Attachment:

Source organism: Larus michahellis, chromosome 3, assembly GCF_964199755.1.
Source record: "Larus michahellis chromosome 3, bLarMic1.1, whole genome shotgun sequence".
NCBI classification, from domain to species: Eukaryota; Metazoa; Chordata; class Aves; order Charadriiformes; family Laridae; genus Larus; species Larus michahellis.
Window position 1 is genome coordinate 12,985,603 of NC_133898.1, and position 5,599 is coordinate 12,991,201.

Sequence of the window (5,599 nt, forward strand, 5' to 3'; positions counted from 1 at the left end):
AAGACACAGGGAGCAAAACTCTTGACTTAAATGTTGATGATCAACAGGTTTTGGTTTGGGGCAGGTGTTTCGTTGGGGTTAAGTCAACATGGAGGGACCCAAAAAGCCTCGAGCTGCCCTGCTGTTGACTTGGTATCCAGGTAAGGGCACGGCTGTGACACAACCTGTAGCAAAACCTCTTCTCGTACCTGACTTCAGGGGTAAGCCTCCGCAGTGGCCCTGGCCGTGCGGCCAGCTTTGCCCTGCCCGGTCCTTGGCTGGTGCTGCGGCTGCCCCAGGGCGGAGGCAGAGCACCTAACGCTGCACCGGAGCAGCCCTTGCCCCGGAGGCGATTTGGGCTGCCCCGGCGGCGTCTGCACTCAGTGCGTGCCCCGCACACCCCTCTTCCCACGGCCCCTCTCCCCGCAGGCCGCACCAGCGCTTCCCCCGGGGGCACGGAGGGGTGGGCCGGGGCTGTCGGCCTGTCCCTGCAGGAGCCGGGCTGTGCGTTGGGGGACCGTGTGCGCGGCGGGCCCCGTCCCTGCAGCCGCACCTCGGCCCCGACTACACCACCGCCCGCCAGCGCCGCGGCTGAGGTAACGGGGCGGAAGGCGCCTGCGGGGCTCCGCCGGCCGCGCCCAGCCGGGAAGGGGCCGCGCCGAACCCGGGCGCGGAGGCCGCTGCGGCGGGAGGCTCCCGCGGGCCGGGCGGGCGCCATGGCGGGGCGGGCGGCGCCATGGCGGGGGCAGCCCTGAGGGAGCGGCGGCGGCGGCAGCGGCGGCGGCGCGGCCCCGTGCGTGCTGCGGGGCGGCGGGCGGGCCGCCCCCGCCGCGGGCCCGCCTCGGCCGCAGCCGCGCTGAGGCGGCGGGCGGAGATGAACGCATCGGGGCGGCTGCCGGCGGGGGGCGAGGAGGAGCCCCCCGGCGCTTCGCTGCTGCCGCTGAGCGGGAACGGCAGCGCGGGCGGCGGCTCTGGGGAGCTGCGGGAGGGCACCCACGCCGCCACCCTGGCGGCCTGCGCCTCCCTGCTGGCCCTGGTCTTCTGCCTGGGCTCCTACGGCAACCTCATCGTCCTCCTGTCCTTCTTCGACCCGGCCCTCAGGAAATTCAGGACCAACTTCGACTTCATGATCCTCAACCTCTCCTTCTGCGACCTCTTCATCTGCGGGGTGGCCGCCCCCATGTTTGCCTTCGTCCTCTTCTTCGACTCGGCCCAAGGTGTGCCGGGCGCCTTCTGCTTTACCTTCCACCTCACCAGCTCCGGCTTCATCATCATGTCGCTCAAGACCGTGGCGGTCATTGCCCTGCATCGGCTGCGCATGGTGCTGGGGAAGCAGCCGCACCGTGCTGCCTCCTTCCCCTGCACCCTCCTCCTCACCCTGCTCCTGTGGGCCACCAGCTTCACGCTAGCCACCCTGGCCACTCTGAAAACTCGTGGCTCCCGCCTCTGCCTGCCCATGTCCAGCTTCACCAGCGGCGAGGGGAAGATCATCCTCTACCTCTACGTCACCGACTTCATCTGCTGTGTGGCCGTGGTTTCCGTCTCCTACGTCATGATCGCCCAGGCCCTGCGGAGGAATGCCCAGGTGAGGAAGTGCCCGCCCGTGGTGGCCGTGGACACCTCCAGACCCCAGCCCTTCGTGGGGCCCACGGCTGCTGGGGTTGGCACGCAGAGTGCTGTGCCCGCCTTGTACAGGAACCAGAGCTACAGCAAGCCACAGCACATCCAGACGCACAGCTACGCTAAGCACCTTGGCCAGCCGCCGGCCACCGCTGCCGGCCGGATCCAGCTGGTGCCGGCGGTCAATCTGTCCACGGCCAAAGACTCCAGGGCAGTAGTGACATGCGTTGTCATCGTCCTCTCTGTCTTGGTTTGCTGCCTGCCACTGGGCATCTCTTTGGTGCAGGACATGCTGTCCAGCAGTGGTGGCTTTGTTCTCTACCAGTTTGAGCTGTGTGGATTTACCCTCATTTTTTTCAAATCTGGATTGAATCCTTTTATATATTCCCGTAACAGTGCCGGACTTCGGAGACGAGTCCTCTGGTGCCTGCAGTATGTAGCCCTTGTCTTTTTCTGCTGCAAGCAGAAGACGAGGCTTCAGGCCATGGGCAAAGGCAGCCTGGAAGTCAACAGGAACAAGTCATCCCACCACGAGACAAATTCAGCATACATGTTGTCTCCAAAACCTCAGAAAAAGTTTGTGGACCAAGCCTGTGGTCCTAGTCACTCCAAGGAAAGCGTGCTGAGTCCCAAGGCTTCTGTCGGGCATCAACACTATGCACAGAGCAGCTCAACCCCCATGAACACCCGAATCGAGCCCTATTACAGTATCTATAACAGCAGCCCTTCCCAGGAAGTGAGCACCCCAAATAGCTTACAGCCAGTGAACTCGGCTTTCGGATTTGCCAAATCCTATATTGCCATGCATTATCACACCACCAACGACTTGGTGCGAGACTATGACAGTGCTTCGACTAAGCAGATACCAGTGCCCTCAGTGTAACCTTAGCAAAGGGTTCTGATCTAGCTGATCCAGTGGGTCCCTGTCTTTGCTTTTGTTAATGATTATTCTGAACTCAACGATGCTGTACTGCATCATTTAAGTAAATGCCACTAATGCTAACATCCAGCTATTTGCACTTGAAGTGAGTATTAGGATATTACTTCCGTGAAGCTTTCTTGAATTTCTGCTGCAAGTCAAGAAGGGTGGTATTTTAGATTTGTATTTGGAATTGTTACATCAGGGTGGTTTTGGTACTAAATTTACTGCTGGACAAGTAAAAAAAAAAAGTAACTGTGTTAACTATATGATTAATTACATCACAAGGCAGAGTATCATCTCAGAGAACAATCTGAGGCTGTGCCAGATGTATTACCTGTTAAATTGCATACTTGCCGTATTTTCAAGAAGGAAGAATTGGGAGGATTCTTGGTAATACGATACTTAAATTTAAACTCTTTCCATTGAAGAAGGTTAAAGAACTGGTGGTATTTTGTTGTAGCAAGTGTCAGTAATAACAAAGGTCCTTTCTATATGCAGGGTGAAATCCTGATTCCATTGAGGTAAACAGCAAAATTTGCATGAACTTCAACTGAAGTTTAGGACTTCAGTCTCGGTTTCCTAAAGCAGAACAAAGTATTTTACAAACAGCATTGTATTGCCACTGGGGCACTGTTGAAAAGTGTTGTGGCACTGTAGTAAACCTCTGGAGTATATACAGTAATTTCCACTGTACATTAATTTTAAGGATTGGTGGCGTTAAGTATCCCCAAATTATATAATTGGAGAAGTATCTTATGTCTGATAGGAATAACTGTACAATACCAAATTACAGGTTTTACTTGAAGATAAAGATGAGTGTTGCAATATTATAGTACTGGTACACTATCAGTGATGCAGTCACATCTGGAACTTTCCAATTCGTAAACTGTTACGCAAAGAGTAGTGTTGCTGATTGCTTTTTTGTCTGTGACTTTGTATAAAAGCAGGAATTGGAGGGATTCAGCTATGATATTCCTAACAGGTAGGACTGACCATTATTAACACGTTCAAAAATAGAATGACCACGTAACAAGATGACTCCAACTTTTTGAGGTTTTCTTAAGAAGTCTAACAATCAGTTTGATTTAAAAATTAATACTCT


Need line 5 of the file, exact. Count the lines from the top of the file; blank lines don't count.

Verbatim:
Sequence of the window (5,599 nt, forward strand, 5' to 3'; positions counted from 1 at the left end):